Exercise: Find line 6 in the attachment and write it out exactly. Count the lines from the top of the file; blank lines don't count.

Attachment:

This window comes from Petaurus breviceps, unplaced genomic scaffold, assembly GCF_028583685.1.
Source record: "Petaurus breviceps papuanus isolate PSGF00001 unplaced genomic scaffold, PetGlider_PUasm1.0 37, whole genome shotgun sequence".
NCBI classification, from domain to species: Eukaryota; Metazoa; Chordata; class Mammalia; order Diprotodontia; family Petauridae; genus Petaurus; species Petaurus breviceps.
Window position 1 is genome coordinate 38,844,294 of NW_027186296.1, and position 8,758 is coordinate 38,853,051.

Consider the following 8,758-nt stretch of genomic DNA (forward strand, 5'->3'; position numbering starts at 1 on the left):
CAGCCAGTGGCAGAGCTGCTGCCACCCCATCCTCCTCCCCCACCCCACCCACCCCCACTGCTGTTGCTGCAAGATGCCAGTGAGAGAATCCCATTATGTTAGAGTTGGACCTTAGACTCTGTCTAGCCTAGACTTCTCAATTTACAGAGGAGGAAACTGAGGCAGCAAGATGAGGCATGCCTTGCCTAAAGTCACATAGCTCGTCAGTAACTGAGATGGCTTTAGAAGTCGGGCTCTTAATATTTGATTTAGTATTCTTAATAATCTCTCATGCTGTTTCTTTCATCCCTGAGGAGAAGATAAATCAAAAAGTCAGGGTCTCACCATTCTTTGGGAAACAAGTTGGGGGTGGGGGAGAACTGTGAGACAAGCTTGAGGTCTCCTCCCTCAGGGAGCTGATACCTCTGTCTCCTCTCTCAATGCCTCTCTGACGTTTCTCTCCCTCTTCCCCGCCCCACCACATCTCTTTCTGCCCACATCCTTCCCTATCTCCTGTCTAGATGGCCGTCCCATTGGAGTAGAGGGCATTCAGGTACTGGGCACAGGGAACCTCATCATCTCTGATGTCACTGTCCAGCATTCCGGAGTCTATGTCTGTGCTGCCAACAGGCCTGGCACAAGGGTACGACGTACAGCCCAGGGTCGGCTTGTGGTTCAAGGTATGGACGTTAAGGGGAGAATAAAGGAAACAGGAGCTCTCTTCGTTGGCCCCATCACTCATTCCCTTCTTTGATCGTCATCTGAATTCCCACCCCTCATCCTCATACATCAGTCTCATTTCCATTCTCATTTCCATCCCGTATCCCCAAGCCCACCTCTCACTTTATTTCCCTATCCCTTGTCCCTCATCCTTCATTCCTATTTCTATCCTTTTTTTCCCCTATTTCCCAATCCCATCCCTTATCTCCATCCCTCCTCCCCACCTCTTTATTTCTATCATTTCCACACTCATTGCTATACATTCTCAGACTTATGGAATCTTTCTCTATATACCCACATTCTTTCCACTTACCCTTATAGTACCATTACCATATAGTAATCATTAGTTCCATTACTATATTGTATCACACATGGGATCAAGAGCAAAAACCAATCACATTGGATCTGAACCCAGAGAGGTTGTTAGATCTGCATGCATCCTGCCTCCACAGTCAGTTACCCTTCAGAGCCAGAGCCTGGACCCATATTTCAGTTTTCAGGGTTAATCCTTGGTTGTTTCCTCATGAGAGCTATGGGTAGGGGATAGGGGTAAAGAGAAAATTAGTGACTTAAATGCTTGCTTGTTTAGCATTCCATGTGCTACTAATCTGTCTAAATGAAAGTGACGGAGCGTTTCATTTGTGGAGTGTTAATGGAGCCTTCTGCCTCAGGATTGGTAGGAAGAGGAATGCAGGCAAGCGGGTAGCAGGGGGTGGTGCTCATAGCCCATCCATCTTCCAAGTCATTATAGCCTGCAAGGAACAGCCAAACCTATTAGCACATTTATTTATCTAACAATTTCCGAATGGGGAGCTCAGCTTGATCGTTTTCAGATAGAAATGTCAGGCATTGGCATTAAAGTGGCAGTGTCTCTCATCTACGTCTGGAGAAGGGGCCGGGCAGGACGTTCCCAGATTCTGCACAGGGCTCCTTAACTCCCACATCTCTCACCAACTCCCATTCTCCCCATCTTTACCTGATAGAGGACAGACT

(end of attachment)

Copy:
CAGCCAGTGGCAGAGCTGCTGCCACCCCATCCTCCTCCCCCACCCCACCCACCCCCACTGCTGTTGCTGCAAGATGCCAGTGAGAGAATCCCATTATGTTAGAGTTGGACCTTAGACTCTGTCTAGCCTAGACTTCTCAATTTACAGAGGAGGAAACTGAGGCAGCAAGATGAGGCATGCCTTGCCTAAAGTCACATAGCTCGTCAGTAACTGAGATGGCTTTAGAAGTCGGGCTCTTAATATTTGATTTAGTATTCTTAATAATCTCTCATGCTGTTTCTTTCATCCCTGAGGAGAAGATAAATCAAAAAGTCAGGGTCTCACCATTCTTTGGGAAACAAGTTGGGGGTGGGGGAGAACTGTGAGACAAGCTTGAGGTCTCCTCCCTCAGGGAGCTGATACCTCTGTCTCCTCTCTCAATGCCTCTCTGACGTTTCTCTCCCTCTTCCCCGCCCCACCACATCTCTTTCTGCCCACATCCTTCCCTATCTCCTGTCTAGATGGCCGTCCCATTGGAGTAGAGGGCATTCAGGTACTGGGCACAGGGAACCTCATCATCTCTGATGTCACTGTCCAGCATTCCGGAGTCTATGTCTGTGCTGCCAACAGGCCTGGCACAAGGGTACGACGTACAGCCCAGGGTCGGCTTGTGGTTCAAGGTATGGACGTTAAGGGGAGAATAAAGGAAACAGGAGCTCTCTTCGTTGGCCCCATCACTCATTCCCTTCTTTGATCGTCATCTGAATTCCCACCCCTCATCCTCATACATCAGTCTCATTTCCATTCTCATTTCCATCCCGTATCCCCAAGCCCACCTCTCACTTTATTTCCCTATCCCTTGTCCCTCATCCTTCATTCCTATTTCTATCCTTTTTTTCCCCTATTTCCCAATCCCATCCCTTATCTCCATCCCTCCTCCCCACCTCTTTATTTCTATCATTTCCACACTCATTGCTATACATTCTCAGACTTATGGAATCTTTCTCTATATACCCACATTCTTTCCACTTACCCTTATAGTACCATTACCATATAGTAATCATTAGTTCCATTACTATATTGTATCACACATGGGATCAAGAGCAAAAACCAATCACATTGGATCTGAACCCAGAGAGGTTGTTAGATCTGCATGCATCCTGCCTCCACAGTCAGTTACCCTTCAGAGCCAGAGCCTGGACCCATATTTCAGTTTTCAGGGTTAATCCTTGGTTGTTTCCTCATGAGAGCTATGGGTAGGGGATAGGGGTAAAGAGAAAATTAGTGACTTAAATGCTTGCTTGTTTAGCATTCCATGTGCTACTAATCTGTCTAAATGAAAGTGACGGAGCGTTTCATTTGTGGAGTGTTAATGGAGCCTTCTGCCTCAGGATTGGTAGGAAGAGGAATGCAGGCAAGCGGGTAGCAGGGGGTGGTGCTCATAGCCCATCCATCTTCCAAGTCATTATAGCCTGCAAGGAACAGCCAAACCTATTAGCACATTTATTTATCTAACAATTTCCGAATGGGGAGCTCAGCTTGATCGTTTTCAGATAGAAATGTCAGGCATTGGCATTAAAGTGGCAGTGTCTCTCATCTACGTCTGGAGAAGGGGCCGGGCAGGACGTTCCCAGATTCTGCACAGGGCTCCTTAACTCCCACATCTCTCACCAACTCCCATTCTCCCCATCTTTACCTGATAGAGGACAGACT